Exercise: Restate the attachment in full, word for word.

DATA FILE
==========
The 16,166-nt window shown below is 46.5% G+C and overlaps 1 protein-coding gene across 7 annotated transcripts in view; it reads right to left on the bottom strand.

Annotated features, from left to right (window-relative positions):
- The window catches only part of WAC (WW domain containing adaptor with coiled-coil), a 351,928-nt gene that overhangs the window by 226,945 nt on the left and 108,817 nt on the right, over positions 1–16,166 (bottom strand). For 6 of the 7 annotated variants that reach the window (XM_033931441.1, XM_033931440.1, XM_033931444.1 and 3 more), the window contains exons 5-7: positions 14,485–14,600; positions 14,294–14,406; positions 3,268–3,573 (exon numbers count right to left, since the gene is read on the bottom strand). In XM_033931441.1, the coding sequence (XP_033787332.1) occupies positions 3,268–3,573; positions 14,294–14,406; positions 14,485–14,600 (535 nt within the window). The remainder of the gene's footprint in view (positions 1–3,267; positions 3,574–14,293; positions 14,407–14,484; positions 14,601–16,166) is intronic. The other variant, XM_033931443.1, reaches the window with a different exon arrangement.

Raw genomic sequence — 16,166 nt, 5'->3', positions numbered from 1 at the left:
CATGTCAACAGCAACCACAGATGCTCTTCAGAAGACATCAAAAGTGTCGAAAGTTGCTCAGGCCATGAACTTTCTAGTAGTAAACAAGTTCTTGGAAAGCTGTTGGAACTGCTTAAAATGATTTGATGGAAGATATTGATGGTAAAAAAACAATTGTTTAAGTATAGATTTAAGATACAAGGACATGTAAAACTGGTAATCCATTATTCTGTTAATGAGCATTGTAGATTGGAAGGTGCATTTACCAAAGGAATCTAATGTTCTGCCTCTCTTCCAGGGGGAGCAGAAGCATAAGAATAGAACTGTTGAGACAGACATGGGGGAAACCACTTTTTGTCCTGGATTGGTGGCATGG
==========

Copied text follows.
The 16,166-nt window shown below is 46.5% G+C and overlaps 1 protein-coding gene across 7 annotated transcripts in view; it reads right to left on the bottom strand.

Annotated features, from left to right (window-relative positions):
- The window catches only part of WAC (WW domain containing adaptor with coiled-coil), a 351,928-nt gene that overhangs the window by 226,945 nt on the left and 108,817 nt on the right, over positions 1–16,166 (bottom strand). For 6 of the 7 annotated variants that reach the window (XM_033931441.1, XM_033931440.1, XM_033931444.1 and 3 more), the window contains exons 5-7: positions 14,485–14,600; positions 14,294–14,406; positions 3,268–3,573 (exon numbers count right to left, since the gene is read on the bottom strand). In XM_033931441.1, the coding sequence (XP_033787332.1) occupies positions 3,268–3,573; positions 14,294–14,406; positions 14,485–14,600 (535 nt within the window). The remainder of the gene's footprint in view (positions 1–3,267; positions 3,574–14,293; positions 14,407–14,484; positions 14,601–16,166) is intronic. The other variant, XM_033931443.1, reaches the window with a different exon arrangement.

Raw genomic sequence — 16,166 nt, 5'->3', positions numbered from 1 at the left:
CATGTCAACAGCAACCACAGATGCTCTTCAGAAGACATCAAAAGTGTCGAAAGTTGCTCAGGCCATGAACTTTCTAGTAGTAAACAAGTTCTTGGAAAGCTGTTGGAACTGCTTAAAATGATTTGATGGAAGATATTGATGGTAAAAAAACAATTGTTTAAGTATAGATTTAAGATACAAGGACATGTAAAACTGGTAATCCATTATTCTGTTAATGAGCATTGTAGATTGGAAGGTGCATTTACCAAAGGAATCTAATGTTCTGCCTCTCTTCCAGGGGGAGCAGAAGCATAAGAATAGAACTGTTGAGACAGACATGGGGGAAACCACTTTTTGTCCTGGATTGGTGGCATGG